David Bourget (Western Ontario)
David Chalmers (ANU, NYU)
Rafael De Clercq
Ezio Di Nucci
Jonathan Jenkins Ichikawa
Jack Alan Reynolds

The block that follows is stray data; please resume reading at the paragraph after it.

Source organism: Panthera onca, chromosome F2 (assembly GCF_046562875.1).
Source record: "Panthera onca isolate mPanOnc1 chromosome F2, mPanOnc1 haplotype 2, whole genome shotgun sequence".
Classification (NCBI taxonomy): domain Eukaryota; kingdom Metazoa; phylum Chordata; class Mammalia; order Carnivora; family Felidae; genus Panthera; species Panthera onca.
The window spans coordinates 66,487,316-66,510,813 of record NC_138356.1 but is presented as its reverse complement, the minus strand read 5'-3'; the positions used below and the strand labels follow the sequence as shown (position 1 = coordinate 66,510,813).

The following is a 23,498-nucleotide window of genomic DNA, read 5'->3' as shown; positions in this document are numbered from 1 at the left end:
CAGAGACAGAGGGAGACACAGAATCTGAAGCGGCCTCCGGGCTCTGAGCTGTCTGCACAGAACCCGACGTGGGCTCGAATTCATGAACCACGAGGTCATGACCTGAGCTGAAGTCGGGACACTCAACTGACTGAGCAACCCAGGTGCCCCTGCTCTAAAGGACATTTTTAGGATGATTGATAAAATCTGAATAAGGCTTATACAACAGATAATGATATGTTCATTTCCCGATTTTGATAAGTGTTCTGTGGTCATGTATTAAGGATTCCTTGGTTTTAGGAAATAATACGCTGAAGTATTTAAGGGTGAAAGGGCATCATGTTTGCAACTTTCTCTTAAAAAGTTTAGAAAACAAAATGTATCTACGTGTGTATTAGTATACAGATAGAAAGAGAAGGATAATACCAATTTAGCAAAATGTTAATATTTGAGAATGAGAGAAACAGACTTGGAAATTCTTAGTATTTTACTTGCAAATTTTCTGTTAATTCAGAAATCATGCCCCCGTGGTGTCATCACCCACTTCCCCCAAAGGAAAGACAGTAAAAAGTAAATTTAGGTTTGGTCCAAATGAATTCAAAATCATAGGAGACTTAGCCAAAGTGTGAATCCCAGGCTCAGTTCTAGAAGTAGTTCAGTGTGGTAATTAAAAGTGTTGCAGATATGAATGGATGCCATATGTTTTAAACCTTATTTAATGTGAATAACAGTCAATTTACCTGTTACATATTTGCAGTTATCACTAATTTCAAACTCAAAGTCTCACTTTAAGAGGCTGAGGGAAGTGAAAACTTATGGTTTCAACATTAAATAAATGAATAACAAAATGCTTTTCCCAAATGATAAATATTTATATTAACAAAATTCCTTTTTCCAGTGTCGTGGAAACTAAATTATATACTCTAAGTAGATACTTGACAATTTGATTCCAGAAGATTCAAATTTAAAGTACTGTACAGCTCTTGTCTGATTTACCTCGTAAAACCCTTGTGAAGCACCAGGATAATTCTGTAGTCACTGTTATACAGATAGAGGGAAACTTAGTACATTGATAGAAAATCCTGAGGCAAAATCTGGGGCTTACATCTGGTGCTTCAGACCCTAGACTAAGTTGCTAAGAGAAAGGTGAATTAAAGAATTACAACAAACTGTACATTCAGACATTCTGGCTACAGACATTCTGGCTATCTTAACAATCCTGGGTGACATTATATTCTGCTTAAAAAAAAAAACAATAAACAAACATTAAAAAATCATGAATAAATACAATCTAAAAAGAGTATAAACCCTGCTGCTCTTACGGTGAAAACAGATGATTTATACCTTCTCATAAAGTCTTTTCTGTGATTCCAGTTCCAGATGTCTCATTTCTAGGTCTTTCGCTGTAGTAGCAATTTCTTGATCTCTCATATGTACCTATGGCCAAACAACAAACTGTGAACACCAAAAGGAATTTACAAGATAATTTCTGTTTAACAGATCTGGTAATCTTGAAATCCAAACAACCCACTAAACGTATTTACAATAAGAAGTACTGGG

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Aggregative consequentialism and several other popular moral theories are threatened with paralysis: when coupled with some plausible assumptions, they seem to imply that it is always ethically indifferent what you do. Modern cosmology teaches that the world might well contain an infinite number of happy and sad people and other candidate value-bearing locations. Aggregative ethics implies that such a world contains an infinite amount of positive value and an infinite amount of negative value. You can affect only a finite amount of good or bad. In standard cardinal arithmetic, an infinite quantity is unchanged by the addition or subtraction of any finite quantity. So it appears you cannot change the value of the world. Modifications of aggregationism aimed at resolving the paralysis are only partially effective and cause severe side effects, including problems of “fanaticism”, “distortion”, and erosion of the intuitions that originally motivated the theory. Is the infinitarian challenge fatal?
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